Yes. The court can help you by, if necessary, allowing you to enter and leave the court building by a door other than the public entrance. Also, when you are waiting to give your evidence, you can sit in another part of the Town Hall to make sure that you do not need to sit with or see the accused before and after you give your evidence.

10. Who will be in Court when I give my evidence?

A criminal court is normallyheld in public. This is important so that the public can see justice being done fairly and openly. There are rare occasions when members of the public can be removed from a court room and this would only normally occur where the allegation to be tried relates to the sexual abuse of a child and the child in question is giving evidence.  Although there are other situations where courts can be closed to the public, this is rare.

The usual attendees of a criminal court:

  • "The judges" who will either be three Justices of the Peace or the Senior Magistrate or the Chief Justice (depending upon how serious the allegation is that the accused faces)
  • Clerk to the Court (who will take notes throughout)
  • The accused person(s)
  • Prosecution lawyer
  • Defence lawyer (if the accused has opted for this)
  • Media (normally only 2 or 3)
  • Members of the public (although, quite often, the only members of the public present are family and friends of the accused person. Bear in mind that you may have your own supporter in court as you give evidence if you wish and they are unconnected to the case.)

11. Does that mean that my name will appear in the newspaper and on the radio?

In most cases, the press is entitled to publish the names of any witnesses who give evidence in a trial. However, in some cases, a court may restrict the ability of the press to publish this information. If you have real concerns about this, let the police officer know. He or she will then inform the Prosecutor who will then consider whether there are legal grounds to apply for your details not to be published.

12. I don't want the accused person see me give evidence – will they be in the court room?

The accused will be in attendance as, during the trial process, they are innocent until proven guilty. It is their right to witness what they are being accused of and by whom.

However, if you are genuinely in fear of giving evidence then the court has powers to allow you to give your evidence in such a way that the accused cannot see you. For example, the court might put screens up to shield you from the accused. If you are fearful of giving evidence, notify the police as soon as possible and they will take a further witness statement from you setting out why you feel that way. If appropriate, the Prosecutor can then make an application to the court for you to be screened from the accused.

13. My child has been asked to be a witness and I am concerned that they are too young to be able to give evidence in court. What can be done to help them?

If your child has been the victim of, or has witnessed a sexual or violent crime then the police, in the initial stages of the investigation into the allegation, should have taken your child's account by video recording rather than by written statement. In these circumstances, it is usually the case that the Prosecutor will make an application to the court for the video recording to be played in court as your child's evidence. If this is granted, it will mean that your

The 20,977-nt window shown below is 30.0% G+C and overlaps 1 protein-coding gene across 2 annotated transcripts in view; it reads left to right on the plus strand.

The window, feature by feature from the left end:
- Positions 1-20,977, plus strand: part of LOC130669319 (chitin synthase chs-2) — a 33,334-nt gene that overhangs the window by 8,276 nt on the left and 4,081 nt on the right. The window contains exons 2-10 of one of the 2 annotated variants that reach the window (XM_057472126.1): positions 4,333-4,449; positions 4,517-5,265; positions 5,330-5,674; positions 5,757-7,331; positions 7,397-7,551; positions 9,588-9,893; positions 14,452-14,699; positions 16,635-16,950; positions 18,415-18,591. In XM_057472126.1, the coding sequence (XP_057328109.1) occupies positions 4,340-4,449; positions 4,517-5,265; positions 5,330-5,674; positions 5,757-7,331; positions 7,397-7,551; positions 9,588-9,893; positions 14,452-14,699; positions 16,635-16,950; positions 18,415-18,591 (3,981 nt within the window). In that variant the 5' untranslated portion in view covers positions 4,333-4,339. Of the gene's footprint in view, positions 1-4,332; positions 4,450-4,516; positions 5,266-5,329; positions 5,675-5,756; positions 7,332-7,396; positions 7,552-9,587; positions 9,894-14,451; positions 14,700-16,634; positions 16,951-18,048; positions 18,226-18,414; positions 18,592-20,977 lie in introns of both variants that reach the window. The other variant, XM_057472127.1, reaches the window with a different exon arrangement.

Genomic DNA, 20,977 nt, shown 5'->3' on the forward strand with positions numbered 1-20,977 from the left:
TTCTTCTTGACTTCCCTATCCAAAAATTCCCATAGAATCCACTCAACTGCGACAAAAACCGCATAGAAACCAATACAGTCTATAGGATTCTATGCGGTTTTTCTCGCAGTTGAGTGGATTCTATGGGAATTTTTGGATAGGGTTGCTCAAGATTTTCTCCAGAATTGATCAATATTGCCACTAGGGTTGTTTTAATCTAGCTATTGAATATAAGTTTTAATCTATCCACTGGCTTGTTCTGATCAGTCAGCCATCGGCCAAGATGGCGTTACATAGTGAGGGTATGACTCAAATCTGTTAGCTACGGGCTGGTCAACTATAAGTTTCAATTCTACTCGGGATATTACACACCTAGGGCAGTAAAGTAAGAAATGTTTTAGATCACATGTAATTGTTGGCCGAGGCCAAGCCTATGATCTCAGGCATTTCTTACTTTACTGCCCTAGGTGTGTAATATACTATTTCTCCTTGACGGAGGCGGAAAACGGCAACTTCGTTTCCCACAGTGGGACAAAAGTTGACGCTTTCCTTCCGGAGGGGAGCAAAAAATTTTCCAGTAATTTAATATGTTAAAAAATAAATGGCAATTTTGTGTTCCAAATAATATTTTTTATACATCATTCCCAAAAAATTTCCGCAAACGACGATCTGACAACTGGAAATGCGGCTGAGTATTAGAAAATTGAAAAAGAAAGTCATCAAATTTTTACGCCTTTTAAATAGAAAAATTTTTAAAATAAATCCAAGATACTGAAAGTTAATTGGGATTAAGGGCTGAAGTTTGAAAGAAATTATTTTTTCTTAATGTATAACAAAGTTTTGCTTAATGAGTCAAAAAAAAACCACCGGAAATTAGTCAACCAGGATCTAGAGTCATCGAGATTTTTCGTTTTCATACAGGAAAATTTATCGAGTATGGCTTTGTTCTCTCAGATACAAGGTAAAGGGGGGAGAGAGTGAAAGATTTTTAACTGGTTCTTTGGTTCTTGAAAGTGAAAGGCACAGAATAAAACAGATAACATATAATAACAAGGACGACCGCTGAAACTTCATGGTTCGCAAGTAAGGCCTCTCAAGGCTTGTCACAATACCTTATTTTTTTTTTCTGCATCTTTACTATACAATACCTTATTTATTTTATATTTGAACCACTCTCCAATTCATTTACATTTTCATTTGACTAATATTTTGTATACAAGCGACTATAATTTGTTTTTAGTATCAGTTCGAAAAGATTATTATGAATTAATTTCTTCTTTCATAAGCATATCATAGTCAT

child will not have to be in the court room. However, it is likely that they will still need to attend court to allow the accused's legal representative to ask questions. However, this would normally be done through a video link so your child would not need to go into court and face the accused. Your child would sit in a different room within the court building and would only see and hear the legal practitioners and the judge. Although the accused would be able to see your child on the screen he or she would not be seen by your child.

If your child's account was not video recorded by the police then it may still be possible to ask the court to allow your child to give evidence either out of sight of the accused or from a different room in the court building. If you wish this to happen, please notify the police who will then pass this information on to the Prosecutor for the necessary application to be made to the court.

14. I suffer from a physical disability or have mental health issues. What can be done to help me to give evidence?

If you are physically disabled, then everything possible will be done to help you to give your evidence comfortably. You will be assisted in getting into and out of the court and you will be able to sit when you give your evidence.

If you have any mental health issues then, if the police were not aware of them when you gave your account of the incident, you should notify them immediately. This information will then be passed to the Prosecutor who will consider whether any further information is needed from you or your doctor and then decide whether it would be possible to apply to the court for you to be allowed to give your evidence either from behind a screen, through an intermediary or from a room other than the court room.

15. I do not speak very good English. What can be done to help me give my evidence?

If English is not your first language and you feel that you need assistance to give your evidence, please tell the police as soon as possible so that arrangements can be made for an interpreter to assist you. You will not be required to pay for the services of an interpreter as the Government will pay for this for you.

16. What happens after I have given my evidence?

Once you have given your evidence, you have done all that has been asked of you. You will be released from court and will be allowed to leave the court building. Do not forget to complete your witness expense claim form and send it to the Attorney General's Chambers if there are any expenses you have incurred as a result of giving evidence.